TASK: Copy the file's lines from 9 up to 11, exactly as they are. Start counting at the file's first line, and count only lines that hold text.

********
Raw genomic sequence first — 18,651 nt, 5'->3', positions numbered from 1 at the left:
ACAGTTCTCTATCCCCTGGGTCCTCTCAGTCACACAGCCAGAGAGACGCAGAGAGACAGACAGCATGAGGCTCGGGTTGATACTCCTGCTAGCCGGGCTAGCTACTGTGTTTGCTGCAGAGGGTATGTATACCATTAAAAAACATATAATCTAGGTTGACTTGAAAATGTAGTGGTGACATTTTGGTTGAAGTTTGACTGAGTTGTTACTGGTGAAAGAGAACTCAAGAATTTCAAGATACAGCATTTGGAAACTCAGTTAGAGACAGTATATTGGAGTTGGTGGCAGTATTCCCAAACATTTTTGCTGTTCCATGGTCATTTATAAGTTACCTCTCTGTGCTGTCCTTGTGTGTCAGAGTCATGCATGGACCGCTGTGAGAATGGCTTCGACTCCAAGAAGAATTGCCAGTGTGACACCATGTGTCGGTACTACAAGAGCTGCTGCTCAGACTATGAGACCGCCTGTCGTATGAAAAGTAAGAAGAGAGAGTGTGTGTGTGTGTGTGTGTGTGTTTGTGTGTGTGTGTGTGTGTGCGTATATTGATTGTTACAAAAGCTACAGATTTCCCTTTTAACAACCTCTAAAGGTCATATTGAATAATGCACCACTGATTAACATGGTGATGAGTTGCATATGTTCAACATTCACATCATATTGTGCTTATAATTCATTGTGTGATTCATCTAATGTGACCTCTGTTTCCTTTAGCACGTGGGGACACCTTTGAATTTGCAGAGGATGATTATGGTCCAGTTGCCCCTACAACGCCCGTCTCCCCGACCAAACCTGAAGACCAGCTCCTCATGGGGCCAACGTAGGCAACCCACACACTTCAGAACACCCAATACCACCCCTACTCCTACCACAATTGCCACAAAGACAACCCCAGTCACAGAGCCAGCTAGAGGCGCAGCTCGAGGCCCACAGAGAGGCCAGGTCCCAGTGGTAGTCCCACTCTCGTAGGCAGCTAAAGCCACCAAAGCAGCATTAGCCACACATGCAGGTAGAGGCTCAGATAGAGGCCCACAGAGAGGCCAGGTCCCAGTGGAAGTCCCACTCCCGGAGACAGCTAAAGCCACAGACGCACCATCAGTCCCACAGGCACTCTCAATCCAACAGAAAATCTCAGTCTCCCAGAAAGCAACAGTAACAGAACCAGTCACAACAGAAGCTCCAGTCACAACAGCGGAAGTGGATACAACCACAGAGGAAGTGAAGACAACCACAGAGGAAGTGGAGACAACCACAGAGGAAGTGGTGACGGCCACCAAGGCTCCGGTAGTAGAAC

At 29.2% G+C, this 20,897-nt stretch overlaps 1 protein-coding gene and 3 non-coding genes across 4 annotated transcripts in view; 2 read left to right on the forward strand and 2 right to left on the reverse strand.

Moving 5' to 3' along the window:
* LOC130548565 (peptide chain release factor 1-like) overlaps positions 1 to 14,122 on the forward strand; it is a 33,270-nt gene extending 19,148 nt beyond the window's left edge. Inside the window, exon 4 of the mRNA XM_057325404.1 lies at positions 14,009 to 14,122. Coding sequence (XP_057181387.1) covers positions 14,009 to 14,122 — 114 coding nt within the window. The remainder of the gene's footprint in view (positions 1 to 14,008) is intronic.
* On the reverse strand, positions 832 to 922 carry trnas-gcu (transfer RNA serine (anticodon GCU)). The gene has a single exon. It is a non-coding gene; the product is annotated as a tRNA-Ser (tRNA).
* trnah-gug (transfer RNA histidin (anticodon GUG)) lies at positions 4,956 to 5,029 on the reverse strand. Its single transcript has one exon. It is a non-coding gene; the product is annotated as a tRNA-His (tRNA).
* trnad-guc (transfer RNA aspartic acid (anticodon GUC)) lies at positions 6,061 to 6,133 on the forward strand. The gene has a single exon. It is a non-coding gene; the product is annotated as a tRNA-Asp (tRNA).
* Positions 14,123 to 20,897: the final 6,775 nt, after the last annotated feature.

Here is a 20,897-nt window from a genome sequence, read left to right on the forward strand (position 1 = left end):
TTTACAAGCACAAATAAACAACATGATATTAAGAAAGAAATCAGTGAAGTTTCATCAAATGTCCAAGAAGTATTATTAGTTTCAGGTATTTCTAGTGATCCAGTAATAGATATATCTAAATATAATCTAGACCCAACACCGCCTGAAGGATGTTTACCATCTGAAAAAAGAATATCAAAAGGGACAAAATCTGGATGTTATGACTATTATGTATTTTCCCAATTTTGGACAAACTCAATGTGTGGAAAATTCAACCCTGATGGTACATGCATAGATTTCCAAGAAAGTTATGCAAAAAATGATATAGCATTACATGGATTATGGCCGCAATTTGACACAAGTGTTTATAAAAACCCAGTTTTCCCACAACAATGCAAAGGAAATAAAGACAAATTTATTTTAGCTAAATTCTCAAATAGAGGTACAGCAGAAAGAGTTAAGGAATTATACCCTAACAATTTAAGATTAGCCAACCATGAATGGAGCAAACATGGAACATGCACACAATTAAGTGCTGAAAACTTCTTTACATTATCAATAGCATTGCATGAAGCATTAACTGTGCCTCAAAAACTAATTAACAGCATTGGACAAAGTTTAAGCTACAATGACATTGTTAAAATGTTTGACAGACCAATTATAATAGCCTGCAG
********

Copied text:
* Positions 14,123 to 20,897: the final 6,775 nt, after the last annotated feature.

Here is a 20,897-nt window from a genome sequence, read left to right on the forward strand (position 1 = left end):
TTTACAAGCACAAATAAACAACATGATATTAAGAAAGAAATCAGTGAAGTTTCATCAAATGTCCAAGAAGTATTATTAGTTTCAGGTATTTCTAGTGATCCAGTAATAGATATATCTAAATATAATCTAGACCCAACACCGCCTGAAGGATGTTTACCATCTGAAAAAAGAATATCAAAAGGGACAAAATCTGGATGTTATGACTATTATGTATTTTCCCAATTTTGGACAAACTCAATGTGTGGAAAATTCAACCCTGATGGTACATGCATAGATTTCCAAGAAAGTTATGCAAAAAATGATATAGCATTACATGGATTATGGCCGCAATTTGACACAAGTGTTTATAAAAACCCAGTTTTCCCACAACAATGCAAAGGAAATAAAGACAAATTTATTTTAGCTAAATTCTCAAATAGAGGTACAGCAGAAAGAGTTAAGGAATTATACCCTAACAATTTAAGATTAGCCAACCATGAATGGAGCAAACATGGAACATGCACACAATTAAGTGCTGAAAACTTCTTTACATTATCAATAGCATTGCATGAAGCATTAACTGTGCCTCAAAAACTAATTAACAGCATTGGACAAAGTTTAAGCTACAATGACATTGTTAAAATGTTTGACAGACCAATTATAATAGCCTGCAG